The Factory Tour was particularly fake and cheesy.
There are some things going for Florida that San Diego doesn’t have, in the form of the holdovers here that were part of Cypress Gardens: the gardens themselves remain untouched in the corner, and the famous ski show is still offered daily (though now with a Lego pirate storyline).
The ski show and its stadiums survived the conversion.
There is no sign announcing the historic Cypress Gardens.
In terms of rides, the Flying School is a holdover “inverted” coaster (though not a very exciting one).
The building is newly-themed.
Island in the Sky offers a slowly-turning bird’s eye view of the park.
Island in the Sky is a slow turning skyview cabin.
The Starliner coaster didn’t make the conversion, but the Triple Hurricane did, now renamed to Coastersaurus.
It’s the former Triple Hurricane!
Sadly, they toned down this great wooden coaster a bit; there used to be great airtime in those hops at the end that is now missing. I can understand the reasons, though, since the target audience is 2-12.
Theming visible from the ride.
The once-connected water park is not operating at the moment. In the future, it should reopen as a separate-ticket park.
The restaurant at the front is uncrowded midday, but the real value is
the pizza/pasta place, with an $11 all you can eat buffet.
Later this year, look for Legoland to celebrate Christmas in the fashion that they used to of Cypress Gardens, with tons of holiday lights on trees and foliage. It was pretty magical in those days and promises to be the same this year. They will do a Halloween celebration in 2012, but didn’t have time to mount it for 2011.
The Lego-building areas will be expanded with Heroes soon.
There’s enough to do in Legoland to fill an entire day. We visited on a preview day that sported no lines whatsoever, and it took three hours just to see most of the rides. Add in time for the rides we missed, add in the walkthrough Cypress Gardens (which we skipped), and add in a meal time (which we skipped), and it would be impossible to imagine this park taking less than four hours… on a day with zero lines. In the real world, there will be lines, so count on this being a full-day experience. It would be easy to spend eight hours in this park. There’s easily much more to do here than at Disney’s Animal Kingdom, for instance.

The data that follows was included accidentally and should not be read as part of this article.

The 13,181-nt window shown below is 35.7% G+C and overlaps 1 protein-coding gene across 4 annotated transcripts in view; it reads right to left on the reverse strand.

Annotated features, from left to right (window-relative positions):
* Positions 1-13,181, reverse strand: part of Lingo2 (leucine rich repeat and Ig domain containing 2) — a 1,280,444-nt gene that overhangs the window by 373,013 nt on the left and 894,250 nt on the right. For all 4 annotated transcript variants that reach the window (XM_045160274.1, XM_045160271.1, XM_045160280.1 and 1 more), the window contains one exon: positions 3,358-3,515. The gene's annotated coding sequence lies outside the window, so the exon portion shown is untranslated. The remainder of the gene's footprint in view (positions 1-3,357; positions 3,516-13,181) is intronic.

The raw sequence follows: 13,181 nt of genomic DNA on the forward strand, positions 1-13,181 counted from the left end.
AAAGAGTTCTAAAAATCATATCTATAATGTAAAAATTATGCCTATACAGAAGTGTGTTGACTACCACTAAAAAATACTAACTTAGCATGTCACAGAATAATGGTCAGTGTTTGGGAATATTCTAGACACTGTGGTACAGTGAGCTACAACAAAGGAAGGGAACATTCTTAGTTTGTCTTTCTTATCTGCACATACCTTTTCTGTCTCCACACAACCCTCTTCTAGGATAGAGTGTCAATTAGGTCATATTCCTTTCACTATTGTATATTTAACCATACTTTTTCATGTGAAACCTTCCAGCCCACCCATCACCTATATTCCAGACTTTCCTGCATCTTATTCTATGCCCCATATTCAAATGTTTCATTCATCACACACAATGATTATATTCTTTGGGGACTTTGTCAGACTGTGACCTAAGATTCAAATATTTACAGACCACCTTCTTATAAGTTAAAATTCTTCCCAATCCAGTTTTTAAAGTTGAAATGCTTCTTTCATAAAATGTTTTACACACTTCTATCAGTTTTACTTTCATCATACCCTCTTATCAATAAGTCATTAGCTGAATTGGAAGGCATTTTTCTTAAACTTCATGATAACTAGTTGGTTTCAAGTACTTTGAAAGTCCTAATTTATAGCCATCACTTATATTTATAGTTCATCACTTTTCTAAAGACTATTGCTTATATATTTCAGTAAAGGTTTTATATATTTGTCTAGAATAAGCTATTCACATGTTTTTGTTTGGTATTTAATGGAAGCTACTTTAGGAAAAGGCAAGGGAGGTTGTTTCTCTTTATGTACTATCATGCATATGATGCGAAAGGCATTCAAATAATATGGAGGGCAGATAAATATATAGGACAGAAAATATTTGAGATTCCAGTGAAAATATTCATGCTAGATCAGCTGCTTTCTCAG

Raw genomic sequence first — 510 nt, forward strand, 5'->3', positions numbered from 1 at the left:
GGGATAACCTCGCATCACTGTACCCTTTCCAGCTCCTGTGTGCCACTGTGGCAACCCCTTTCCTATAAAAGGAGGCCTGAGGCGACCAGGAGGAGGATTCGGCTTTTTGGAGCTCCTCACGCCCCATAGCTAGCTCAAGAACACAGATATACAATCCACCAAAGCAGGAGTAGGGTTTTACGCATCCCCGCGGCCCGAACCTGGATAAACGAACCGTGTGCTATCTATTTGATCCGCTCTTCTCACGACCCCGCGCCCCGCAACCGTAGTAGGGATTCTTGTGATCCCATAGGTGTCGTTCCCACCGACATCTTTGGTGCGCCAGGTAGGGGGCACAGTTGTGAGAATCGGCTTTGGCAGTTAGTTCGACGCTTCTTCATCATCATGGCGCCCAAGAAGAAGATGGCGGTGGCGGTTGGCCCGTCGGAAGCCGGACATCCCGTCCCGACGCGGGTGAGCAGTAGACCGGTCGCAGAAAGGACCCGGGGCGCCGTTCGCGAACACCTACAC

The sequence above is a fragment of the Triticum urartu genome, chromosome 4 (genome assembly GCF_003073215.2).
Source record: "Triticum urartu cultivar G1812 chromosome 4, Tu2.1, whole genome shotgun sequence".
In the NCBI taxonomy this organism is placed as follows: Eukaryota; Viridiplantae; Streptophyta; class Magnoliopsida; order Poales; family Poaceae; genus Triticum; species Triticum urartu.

No word yet on what will come of the former zoo area to
Cypress Gardens (visible in the foreground).
Will it be successful? I think so. The park will likely define itself (and find its audience) by luring folks who otherwise would stay in Orlando and see the ‘big three’ of Disney, Universal, and SeaWorld. I do think there’s enough curiosity out there to drive customers to make the trek. And once they visit, I do think they’ll be back on their next vacation. The park isn’t as immersive as the other parks are (especially Disney and Universal), but it’s got a certain charm that all the others lack.
Maybe Lego toilets aren’t charming, but the characters everywhere are!
Many buildings have a Lego figure outside the structure.
The real question, to my mind, is what Disney might do in reaction, as they begin to realize that their core audience is being challenged. Fantasyland is, in some regards, already a reaction to Legoland. I know that most of the Internet, including me, has accused Disney of building Fantasyland as a reaction to Harry Potter (and missing the age demographic in the process), but the reality is that Fantasyland might just as easily be considered a reaction to Legoland as a reaction to Potter. And this time, the targeted audience is a match. If Legoland is a big enough success, might Disney do yet more to keep kids on property? One thing is certain. History has taught us that competition is good for the customer, so stayed tuned.
Everyone likes Star Wars!
In the meantime, I’m going to use the heck out of my Legoland annual pass. In fact, I enjoyed my preview day enough to want to create a fan website. For this, I’ve teamed up with a fellow Floridian to create http://brickpal.com – a fan site that doesn’t just include press releases and other stuff you can find on the official site. Our site has complete restaurant menus, attraction height requirements and restrictions, deeper (and more honest) attraction descriptions, suggested touring plans to help you avoid the crowds (and the slowest-loading attractions), and transportation options. We want to be the first choice in actionable information about Legoland Florida, so give us a look! You can also visit us on our Facebook page.
Welcome to Legoland!
Weekly Walt Disney World
Join locals, regulars, and vacationing tourists for a weekly meet at Walt Disney World (join the public Facebook group here). Our visit this Sunday (at 2pm, like always) will be at Epcot, in the “concourse” behind Club Cool. Come join us!